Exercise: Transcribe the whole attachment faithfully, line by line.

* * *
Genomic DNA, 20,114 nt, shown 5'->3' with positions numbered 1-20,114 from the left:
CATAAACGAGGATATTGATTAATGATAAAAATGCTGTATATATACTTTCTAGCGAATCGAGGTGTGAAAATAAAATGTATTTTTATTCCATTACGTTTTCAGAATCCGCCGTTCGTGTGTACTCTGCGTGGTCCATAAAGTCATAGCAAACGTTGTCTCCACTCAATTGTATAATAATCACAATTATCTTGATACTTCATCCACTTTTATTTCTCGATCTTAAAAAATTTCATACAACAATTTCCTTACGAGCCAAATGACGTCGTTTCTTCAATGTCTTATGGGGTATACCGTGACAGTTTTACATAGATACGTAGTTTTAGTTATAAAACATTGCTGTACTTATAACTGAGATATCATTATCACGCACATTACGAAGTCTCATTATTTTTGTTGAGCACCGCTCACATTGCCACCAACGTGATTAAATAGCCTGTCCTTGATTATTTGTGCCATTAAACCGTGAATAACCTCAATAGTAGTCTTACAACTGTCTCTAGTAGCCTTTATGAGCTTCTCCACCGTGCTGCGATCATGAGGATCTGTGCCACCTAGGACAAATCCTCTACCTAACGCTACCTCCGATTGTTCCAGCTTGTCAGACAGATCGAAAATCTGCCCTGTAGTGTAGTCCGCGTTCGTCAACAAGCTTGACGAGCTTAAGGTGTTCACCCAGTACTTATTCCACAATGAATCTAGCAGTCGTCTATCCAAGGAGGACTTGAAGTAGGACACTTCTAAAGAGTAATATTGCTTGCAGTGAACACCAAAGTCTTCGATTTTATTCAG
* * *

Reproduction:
Genomic DNA, 20,114 nt, shown 5'->3' with positions numbered 1-20,114 from the left:
CATAAACGAGGATATTGATTAATGATAAAAATGCTGTATATATACTTTCTAGCGAATCGAGGTGTGAAAATAAAATGTATTTTTATTCCATTACGTTTTCAGAATCCGCCGTTCGTGTGTACTCTGCGTGGTCCATAAAGTCATAGCAAACGTTGTCTCCACTCAATTGTATAATAATCACAATTATCTTGATACTTCATCCACTTTTATTTCTCGATCTTAAAAAATTTCATACAACAATTTCCTTACGAGCCAAATGACGTCGTTTCTTCAATGTCTTATGGGGTATACCGTGACAGTTTTACATAGATACGTAGTTTTAGTTATAAAACATTGCTGTACTTATAACTGAGATATCATTATCACGCACATTACGAAGTCTCATTATTTTTGTTGAGCACCGCTCACATTGCCACCAACGTGATTAAATAGCCTGTCCTTGATTATTTGTGCCATTAAACCGTGAATAACCTCAATAGTAGTCTTACAACTGTCTCTAGTAGCCTTTATGAGCTTCTCCACCGTGCTGCGATCATGAGGATCTGTGCCACCTAGGACAAATCCTCTACCTAACGCTACCTCCGATTGTTCCAGCTTGTCAGACAGATCGAAAATCTGCCCTGTAGTGTAGTCCGCGTTCGTCAACAAGCTTGACGAGCTTAAGGTGTTCACCCAGTACTTATTCCACAATGAATCTAGCAGTCGTCTATCCAAGGAGGACTTGAAGTAGGACACTTCTAAAGAGTAATATTGCTTGCAGTGAACACCAAAGTCTTCGATTTTATTCAG